Scientists sent patterns of electricity coursing across people’s brains, coaxing their brains to see letters that weren’t there.
The experiment worked in both sighted people and blind participants who had lost their sight in adulthood, according to the study, published today (May 14) in the journal Cell. Although this technology remains in its early days, implanted devices could potentially be used in the future to stimulate the brain and somewhat restore people’s vision.
Known as visual prosthetics, the implants were placed on the visual cortex and then stimulated in a pattern to “trace” out shapes that the participants could then “see.” More advanced versions of these implants could work similarly to cochlear implants, which stimulate nerves of the inner ear with electrodes to help enhance the wearer’s hearing ability.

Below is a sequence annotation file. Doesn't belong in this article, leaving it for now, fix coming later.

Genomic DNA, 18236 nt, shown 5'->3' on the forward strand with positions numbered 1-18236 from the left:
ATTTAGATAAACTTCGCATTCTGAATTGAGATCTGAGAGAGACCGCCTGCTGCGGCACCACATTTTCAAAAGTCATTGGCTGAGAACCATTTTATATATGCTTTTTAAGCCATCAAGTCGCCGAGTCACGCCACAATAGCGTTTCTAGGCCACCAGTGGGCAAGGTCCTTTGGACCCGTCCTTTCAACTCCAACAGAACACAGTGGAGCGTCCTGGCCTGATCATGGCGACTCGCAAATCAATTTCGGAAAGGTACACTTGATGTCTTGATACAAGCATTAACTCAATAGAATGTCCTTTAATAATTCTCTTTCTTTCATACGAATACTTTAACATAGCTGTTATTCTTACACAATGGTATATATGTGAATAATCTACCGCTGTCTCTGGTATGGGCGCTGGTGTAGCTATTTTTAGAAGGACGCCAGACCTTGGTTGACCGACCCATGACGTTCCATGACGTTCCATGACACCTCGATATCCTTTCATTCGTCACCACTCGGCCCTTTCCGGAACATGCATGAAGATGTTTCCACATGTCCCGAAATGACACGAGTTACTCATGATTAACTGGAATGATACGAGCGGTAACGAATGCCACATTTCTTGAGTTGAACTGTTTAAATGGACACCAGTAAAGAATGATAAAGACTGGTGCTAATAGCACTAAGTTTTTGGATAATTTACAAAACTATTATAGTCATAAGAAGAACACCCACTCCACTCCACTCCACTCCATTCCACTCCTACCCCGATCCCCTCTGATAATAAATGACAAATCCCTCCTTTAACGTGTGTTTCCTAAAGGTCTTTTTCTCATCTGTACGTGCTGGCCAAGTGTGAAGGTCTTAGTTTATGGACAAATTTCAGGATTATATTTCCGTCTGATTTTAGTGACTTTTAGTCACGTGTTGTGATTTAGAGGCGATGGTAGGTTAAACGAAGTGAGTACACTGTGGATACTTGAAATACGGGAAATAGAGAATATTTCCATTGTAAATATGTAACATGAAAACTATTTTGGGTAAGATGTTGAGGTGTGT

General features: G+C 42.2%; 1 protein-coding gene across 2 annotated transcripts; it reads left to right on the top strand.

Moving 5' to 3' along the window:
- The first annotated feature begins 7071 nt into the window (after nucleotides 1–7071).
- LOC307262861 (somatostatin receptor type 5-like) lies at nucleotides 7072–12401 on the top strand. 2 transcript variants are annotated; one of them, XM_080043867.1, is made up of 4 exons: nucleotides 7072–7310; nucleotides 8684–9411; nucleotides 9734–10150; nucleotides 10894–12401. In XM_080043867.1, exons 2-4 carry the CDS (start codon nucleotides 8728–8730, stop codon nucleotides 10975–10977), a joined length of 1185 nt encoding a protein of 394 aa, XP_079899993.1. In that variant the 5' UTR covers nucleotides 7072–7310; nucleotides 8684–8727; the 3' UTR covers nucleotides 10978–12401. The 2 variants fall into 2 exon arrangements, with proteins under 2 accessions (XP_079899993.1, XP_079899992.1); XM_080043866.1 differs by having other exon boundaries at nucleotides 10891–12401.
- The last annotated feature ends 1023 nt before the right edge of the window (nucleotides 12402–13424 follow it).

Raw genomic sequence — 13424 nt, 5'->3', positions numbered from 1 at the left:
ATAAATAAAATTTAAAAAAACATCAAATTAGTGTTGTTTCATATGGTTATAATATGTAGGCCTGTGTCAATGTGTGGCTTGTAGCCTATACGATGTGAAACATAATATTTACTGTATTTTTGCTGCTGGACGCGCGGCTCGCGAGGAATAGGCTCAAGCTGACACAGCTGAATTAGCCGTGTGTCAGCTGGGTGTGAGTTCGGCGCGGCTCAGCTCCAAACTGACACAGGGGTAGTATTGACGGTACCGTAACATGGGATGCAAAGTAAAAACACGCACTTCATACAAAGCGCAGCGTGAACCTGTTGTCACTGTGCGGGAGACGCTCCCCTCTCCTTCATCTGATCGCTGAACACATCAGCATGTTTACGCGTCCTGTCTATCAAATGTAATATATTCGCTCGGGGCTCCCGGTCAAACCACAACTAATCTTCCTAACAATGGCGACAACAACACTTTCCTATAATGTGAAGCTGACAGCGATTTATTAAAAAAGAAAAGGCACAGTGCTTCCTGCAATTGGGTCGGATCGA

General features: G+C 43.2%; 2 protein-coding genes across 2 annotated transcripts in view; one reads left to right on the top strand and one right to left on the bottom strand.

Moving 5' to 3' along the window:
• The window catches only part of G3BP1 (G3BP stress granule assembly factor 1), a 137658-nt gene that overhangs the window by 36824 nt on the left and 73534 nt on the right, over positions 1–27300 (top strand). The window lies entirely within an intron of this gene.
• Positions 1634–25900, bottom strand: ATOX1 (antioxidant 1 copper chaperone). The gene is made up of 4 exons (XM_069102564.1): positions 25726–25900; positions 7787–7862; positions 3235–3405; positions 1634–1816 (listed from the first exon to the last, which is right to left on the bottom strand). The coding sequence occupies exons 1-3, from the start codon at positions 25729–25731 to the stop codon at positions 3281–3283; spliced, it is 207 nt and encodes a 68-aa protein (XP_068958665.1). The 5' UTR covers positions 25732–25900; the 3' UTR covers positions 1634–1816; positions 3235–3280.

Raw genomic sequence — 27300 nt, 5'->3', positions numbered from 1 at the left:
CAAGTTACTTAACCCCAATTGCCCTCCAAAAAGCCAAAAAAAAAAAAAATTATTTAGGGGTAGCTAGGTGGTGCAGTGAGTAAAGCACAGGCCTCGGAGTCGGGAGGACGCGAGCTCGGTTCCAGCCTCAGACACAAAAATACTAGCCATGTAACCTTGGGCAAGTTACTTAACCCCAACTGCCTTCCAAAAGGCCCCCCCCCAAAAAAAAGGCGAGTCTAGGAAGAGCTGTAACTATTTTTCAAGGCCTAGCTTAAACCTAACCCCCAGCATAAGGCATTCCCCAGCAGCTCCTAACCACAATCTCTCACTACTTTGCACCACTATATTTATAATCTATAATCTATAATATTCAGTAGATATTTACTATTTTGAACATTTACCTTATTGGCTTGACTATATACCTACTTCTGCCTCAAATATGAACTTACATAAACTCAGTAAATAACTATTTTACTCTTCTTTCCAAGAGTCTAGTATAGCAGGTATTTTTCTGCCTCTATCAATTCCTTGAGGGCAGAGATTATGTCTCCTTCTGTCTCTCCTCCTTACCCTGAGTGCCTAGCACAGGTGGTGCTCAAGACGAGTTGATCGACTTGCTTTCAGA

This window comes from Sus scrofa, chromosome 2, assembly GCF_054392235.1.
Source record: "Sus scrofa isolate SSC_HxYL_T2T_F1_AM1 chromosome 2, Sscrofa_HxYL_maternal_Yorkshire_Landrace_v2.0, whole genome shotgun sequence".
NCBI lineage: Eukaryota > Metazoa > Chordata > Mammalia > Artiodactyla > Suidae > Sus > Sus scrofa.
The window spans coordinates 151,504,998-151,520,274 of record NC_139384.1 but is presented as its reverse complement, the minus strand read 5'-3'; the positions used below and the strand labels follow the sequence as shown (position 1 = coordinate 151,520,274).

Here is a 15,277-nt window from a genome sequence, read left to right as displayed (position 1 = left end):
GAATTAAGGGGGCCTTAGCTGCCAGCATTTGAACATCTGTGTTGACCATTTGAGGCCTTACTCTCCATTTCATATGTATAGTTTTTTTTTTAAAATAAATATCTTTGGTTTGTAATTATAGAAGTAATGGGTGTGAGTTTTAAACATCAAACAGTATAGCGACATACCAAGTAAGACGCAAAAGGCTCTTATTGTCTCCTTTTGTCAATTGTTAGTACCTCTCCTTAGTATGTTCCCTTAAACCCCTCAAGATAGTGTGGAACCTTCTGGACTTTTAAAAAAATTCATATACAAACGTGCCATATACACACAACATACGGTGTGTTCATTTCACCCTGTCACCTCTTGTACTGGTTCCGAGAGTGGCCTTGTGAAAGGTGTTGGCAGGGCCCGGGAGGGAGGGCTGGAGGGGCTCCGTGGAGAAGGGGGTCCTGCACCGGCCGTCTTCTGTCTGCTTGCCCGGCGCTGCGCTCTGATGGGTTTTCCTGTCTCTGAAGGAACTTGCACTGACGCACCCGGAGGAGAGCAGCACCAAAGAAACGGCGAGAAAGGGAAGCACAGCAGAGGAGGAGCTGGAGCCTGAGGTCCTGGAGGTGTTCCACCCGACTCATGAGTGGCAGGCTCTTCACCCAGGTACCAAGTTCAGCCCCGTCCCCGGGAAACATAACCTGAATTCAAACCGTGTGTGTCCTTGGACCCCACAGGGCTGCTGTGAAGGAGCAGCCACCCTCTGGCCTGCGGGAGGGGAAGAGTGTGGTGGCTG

“An early iteration [of such a device] could provide detection of the contours of shapes encountered,” study authors neuroscientist Michael Beauchamp and neurosurgeon Dr. Daniel Yoshor, both at the Baylor College of Medicine, told Live Science in an email.
“The ability to detect the form of a family member or to allow more independent navigation would be a wonderful advance for many blind patients,” [the researchers said.]